December 4, 2009 11:50:55 am
Director: R Balki
How would you feel if your father went on national TV and confessed that you were a result of what was clearly a passionate interlude,minus any thought of consequences? The gap between condom and contraception is filled by 12 year old Auro,who has a bald head,awkward gait,and a disease thats progressively pushing him into the grave. Theres grace in Auro,but not in Paas script,which sags under the weight of many more such obvious statements.
Paa is the story of a boy who has Progeria,a degenerative disease that accelerates aging manifold. So twelve-going-on-thirteen Auro (Amitabh,in marvellous make-up) suffers from the problems of a frail 80 year old,who,we are told,is in constant mortal danger.
When your lead characters arc is so defined from the films initial frames,you can leaven predictability by taking us places we havent been before. But director R Balki doesnt surprise us enough,and that makes a film that could have been extra-ordinary,less than.
Some of it is nice enough. The interactions between Auro and his schoolmates are lively and engaging,which includes his running away from a cute little girl whos always chasing him. Twelve year old boys are known to do these things,and the directors penchant for creating preternaturally wise children (R Balkis debut Cheeni Kum also had a grandmotherly young thing suffering from an incurable disease) stands him in good stead here,overcoming Amitabhs slight confusion in toneold man playing a young boy playing an old man.
With his wheedling (dont want bland khichdi,want mirchi),mild sulking and then forgetting when his mom gets him a new Playstation gig (isko aise khelte hain),and a winning,toothless smile,Amitabh-Auro is quite the boy.
The kids are fine; it is the adults who are the problem. Having got Amol (Abhishek Bachchan) and Vidya (Vidya Balan) to come together that one time,the director sends them on their separate ways. So Auro grows up with Mum and Bum-the-grandmum (Arundhati Nag,the only one who gets a fully-realised role,to which she does full justice),and Amol busies himself with playing the most idealistic-and-hardworking MP ever to grace the screen,oblivious that he has a son.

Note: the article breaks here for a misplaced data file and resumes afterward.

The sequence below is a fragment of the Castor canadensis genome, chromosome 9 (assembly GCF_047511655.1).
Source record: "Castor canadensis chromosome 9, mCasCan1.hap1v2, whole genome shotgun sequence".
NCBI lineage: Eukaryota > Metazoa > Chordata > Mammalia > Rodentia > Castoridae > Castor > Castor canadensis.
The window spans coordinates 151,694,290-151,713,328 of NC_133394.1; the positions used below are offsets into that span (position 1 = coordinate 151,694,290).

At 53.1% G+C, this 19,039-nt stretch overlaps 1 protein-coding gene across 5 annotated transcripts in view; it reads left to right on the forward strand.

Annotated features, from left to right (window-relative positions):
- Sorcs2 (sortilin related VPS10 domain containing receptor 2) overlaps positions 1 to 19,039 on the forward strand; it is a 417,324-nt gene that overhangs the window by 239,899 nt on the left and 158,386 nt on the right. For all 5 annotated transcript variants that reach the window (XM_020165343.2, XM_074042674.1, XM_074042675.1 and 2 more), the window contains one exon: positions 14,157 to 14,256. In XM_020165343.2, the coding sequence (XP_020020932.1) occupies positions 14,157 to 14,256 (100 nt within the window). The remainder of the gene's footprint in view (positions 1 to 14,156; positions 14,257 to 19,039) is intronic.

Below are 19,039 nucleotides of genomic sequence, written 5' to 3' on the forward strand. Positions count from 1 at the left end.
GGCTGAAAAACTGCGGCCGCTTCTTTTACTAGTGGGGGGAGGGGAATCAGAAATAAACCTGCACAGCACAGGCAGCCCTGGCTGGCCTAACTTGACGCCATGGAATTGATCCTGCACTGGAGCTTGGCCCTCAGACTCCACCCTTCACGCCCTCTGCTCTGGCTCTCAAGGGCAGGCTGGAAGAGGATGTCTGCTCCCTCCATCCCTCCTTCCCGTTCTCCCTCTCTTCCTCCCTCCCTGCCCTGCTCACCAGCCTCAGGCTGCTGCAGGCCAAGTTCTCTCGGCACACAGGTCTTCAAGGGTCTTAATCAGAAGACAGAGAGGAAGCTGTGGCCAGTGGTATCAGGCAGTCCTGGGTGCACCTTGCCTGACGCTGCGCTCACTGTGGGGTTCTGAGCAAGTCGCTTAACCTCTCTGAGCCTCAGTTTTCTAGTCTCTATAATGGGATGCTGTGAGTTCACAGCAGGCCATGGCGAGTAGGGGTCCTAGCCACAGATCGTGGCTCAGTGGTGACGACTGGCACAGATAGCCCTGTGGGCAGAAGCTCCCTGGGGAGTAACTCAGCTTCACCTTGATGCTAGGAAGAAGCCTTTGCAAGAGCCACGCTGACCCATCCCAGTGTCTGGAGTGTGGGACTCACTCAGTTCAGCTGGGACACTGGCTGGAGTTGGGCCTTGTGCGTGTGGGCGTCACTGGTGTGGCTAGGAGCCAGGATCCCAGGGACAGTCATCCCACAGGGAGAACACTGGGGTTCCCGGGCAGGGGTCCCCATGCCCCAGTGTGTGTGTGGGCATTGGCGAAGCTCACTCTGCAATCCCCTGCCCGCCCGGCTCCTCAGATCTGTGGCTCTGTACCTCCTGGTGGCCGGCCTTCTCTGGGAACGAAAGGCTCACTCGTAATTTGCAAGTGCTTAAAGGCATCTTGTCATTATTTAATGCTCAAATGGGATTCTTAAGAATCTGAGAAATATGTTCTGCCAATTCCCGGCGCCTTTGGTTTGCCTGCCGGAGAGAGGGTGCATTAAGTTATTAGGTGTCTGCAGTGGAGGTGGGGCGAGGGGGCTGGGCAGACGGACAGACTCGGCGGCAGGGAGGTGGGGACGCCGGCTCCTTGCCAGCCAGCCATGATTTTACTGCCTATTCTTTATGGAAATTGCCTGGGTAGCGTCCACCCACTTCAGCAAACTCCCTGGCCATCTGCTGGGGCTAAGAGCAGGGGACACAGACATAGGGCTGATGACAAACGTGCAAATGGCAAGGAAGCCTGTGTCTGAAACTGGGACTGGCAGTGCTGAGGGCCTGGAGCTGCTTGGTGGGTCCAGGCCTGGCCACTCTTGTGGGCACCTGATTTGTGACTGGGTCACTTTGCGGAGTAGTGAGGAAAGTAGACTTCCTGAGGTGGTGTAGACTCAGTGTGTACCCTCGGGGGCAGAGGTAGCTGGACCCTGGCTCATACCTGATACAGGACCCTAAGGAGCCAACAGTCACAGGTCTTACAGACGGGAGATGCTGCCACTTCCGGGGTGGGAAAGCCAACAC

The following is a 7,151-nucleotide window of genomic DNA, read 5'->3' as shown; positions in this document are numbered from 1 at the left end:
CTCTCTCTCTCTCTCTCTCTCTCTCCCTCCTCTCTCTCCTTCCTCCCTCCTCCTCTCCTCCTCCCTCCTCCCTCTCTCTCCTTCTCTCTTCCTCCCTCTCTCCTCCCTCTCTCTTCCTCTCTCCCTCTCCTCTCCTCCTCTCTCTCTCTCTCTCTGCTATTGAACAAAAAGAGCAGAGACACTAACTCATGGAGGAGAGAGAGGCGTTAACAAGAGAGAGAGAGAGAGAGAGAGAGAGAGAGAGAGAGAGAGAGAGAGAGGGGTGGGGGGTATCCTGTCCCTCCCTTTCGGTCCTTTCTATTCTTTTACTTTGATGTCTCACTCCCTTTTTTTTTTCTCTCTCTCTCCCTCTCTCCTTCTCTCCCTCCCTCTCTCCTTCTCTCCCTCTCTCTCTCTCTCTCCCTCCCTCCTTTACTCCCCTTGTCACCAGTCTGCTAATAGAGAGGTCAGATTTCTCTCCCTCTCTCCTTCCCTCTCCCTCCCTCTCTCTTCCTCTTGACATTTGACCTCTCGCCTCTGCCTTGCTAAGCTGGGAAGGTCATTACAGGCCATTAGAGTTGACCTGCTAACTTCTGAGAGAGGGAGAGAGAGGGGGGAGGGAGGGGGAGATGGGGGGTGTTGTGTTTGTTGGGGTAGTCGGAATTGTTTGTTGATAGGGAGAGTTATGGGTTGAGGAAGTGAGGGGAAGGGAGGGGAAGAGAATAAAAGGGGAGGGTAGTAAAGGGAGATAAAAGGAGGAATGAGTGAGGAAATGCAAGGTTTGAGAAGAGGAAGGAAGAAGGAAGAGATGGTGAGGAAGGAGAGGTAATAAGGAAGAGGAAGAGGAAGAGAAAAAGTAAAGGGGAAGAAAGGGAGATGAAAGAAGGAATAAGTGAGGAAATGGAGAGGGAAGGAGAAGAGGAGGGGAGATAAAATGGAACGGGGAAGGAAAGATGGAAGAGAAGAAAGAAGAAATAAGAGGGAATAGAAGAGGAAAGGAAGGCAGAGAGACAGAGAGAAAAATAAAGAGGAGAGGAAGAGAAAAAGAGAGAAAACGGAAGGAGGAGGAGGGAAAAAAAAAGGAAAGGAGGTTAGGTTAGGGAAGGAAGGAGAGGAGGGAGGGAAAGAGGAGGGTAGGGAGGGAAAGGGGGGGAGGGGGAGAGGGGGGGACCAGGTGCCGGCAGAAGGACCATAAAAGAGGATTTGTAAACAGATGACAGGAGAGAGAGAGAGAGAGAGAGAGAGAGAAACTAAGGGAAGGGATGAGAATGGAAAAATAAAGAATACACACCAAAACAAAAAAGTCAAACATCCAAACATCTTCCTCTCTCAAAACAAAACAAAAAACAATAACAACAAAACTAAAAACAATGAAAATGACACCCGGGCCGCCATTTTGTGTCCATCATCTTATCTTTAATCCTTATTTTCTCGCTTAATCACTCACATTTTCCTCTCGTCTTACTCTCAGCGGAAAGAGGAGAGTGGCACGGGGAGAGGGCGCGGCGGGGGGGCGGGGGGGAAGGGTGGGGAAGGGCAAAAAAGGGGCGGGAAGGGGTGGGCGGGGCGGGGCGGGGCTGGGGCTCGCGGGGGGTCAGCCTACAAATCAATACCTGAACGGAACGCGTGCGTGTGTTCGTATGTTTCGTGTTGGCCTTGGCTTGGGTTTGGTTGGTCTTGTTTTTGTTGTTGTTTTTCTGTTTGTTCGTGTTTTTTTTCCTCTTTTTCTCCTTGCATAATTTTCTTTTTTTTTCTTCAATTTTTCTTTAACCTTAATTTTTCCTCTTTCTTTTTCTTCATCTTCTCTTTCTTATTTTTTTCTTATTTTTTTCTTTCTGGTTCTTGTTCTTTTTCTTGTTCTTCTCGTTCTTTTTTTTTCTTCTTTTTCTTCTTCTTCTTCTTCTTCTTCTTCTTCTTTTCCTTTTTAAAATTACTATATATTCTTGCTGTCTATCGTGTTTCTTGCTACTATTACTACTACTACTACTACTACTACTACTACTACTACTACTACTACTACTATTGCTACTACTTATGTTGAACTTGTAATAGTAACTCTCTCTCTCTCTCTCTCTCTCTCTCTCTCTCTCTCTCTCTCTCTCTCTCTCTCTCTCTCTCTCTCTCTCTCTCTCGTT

The reunion of father-and-son,which should have been the heart of the film,doesnt get enough play,as Amol goes after the media (in a heavy-handed,improbable sequence,the clean MP is made to unmask corrupt mediapersons on TV: what could R Balki be thinking?). Balan,in a role which could have had more impact,is made to spout a speech which consists of irregular periods and fibroids and appropriate child-bearing age.
Sure,she plays a gynaecologist,but still. And there is altogether too much potty chatter,which becomes unfunny after a couple of times,spattering the film. Whatever happened to subtlety?
A great score by Ilaiyaraja,some lilting lyrics by Swanand Kirkire,and the kind of cinematography by PC Sreeram (lots of overhead shots) which makes you believe a six foot plus sixty plus could conceivably be an affecting pre-teen,are all enjoyable. But,disappointingly,Paa is not as out-of-the-box as it could have been.
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